Southern Indiana girl getting treatment in Louisville after 'medical kidnapping' by Indianapolis hospital
The 21-month-old girl now uses hemp extract oil under a U of L physician's care to treat her seizures.
HUNTINGBURG, Ind. (WDRB) – A pair of southern Indiana parents said their daughter was medically kidnapped when the hospital originally treating her tried forcing them to use a certain medication to treat her epilepsy.
In May, 21-month-old Jaelah Jerger was diagnosed with epilepsy, having 80 to 100 seizures a day. That’s when she started seeing doctors at Riley Children's Hospital in Indianapolis. The prescribed medication to treat her seizures was Keppra.
“When they made the recommendation after the electroencephalogram, the side effects ... they just kept going on and on, and she was 16 months old at the time,” said Jaelah’s mom, Lelah Jerger.
And her parents said she didn’t react well to the medicine
“She was irritable, crying, loss of balance, loss of appetite," they said. "She lost three pounds in a week."
Despite those side effects, Jade and Lelah Jerger said the medical staff at Riley didn't listen to them.
“We were told that the medication could not possibly be affecting her in that manner that soon," Lelah Jerger said. "That's what we were told by the medical professionals we’re supposed to trust."
Jaelah was only on Keppra for nine days. Her parents said she had even more seizures while on the medicine but added they may have been triggered by stress. The Jergers said at the time, the Indiana Department of Child Services was getting orders from Riley to have her blood tested to see if she was being given the medication.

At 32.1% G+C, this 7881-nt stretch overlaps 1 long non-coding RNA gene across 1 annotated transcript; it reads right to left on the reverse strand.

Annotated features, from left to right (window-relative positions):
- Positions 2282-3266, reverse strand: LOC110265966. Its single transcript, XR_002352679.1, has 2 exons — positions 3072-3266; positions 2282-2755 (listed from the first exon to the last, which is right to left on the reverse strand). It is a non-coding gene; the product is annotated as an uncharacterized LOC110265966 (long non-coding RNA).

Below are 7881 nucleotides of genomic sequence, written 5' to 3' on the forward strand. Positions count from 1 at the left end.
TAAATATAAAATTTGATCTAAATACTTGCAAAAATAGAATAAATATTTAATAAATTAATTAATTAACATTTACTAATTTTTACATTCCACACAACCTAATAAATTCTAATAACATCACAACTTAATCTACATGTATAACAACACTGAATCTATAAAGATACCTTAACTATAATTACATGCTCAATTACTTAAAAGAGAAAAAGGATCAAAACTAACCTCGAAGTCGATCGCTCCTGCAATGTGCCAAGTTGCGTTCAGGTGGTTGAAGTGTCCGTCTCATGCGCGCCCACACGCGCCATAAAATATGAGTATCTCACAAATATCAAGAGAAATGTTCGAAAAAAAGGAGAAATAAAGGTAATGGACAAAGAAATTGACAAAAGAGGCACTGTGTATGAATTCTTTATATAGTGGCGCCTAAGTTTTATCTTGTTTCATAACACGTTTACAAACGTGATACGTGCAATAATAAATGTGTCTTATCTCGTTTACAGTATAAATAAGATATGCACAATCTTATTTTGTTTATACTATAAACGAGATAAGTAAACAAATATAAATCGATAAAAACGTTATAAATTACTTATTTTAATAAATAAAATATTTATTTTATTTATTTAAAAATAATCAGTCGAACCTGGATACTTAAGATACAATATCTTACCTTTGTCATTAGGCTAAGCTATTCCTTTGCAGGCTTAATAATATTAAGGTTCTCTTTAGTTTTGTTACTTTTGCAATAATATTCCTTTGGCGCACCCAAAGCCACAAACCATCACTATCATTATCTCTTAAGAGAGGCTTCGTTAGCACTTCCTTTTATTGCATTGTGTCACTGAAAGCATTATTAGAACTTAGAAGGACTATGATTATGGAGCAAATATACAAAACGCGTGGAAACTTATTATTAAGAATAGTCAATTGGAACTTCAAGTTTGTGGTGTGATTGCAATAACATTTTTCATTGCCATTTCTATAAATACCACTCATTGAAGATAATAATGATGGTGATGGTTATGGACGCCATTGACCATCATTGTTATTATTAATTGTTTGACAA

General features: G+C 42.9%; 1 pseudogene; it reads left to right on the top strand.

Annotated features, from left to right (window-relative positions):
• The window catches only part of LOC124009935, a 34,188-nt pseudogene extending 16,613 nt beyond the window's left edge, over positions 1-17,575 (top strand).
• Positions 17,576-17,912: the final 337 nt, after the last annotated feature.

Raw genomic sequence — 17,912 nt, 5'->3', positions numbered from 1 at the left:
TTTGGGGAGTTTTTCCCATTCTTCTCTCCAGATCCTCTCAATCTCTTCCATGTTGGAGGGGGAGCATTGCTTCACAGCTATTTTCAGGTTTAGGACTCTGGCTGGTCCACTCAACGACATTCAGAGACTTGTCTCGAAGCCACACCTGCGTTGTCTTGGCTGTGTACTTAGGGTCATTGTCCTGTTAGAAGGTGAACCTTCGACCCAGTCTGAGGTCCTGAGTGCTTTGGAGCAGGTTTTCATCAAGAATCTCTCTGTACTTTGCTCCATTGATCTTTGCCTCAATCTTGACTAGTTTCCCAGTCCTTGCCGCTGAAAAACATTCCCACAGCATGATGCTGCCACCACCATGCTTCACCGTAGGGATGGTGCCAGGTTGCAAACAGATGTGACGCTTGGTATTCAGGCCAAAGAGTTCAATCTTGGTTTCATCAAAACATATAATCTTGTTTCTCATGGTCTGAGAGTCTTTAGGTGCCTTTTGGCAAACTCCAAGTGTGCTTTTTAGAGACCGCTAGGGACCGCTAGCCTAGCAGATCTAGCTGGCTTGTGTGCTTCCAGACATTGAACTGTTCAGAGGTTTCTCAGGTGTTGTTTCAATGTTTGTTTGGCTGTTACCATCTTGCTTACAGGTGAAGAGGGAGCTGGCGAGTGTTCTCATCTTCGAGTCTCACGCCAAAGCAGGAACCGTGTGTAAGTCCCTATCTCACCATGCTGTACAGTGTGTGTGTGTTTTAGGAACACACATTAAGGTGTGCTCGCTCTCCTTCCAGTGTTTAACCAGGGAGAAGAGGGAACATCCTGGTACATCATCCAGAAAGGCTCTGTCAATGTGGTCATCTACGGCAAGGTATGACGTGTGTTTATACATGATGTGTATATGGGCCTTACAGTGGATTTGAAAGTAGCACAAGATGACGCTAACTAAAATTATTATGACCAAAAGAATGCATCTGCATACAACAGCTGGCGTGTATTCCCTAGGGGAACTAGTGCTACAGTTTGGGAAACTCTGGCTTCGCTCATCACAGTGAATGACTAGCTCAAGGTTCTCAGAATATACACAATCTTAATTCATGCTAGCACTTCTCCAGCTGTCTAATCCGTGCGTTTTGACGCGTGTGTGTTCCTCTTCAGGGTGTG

They call it medical kidnapping.
“We had to give her the medicine -- Keppra -- and have it in her system, otherwise they were going to take her from us,” Jade Jerger said.
“Riley has had an issue with the way we were treating our daughter,” Lelah Jerger said.
After hours of online research, Jaelah's parents found hemp extract oil.
“I was not for it to begin with, I will tell you that," Lelah Jerger said. "I had the stigma that it was marijuana."
Now they're being guided on how to use it by their neurologist at the University of Louisville, allowing Jaelah to be a happy little girl again and even have seizure-free days.
“He is a team with us," Lelah Jerger said of their neurologist. "He's willing to work with us and what's in the best interest of Jaelah. “She's happy. She's carefree. She's crazy. She's wild.”
Jaelah sees her physician with U of L every several weeks. An official with Riley Children’s Hospital said they could not comment even when asked about standard protocol for working with the department of child services.
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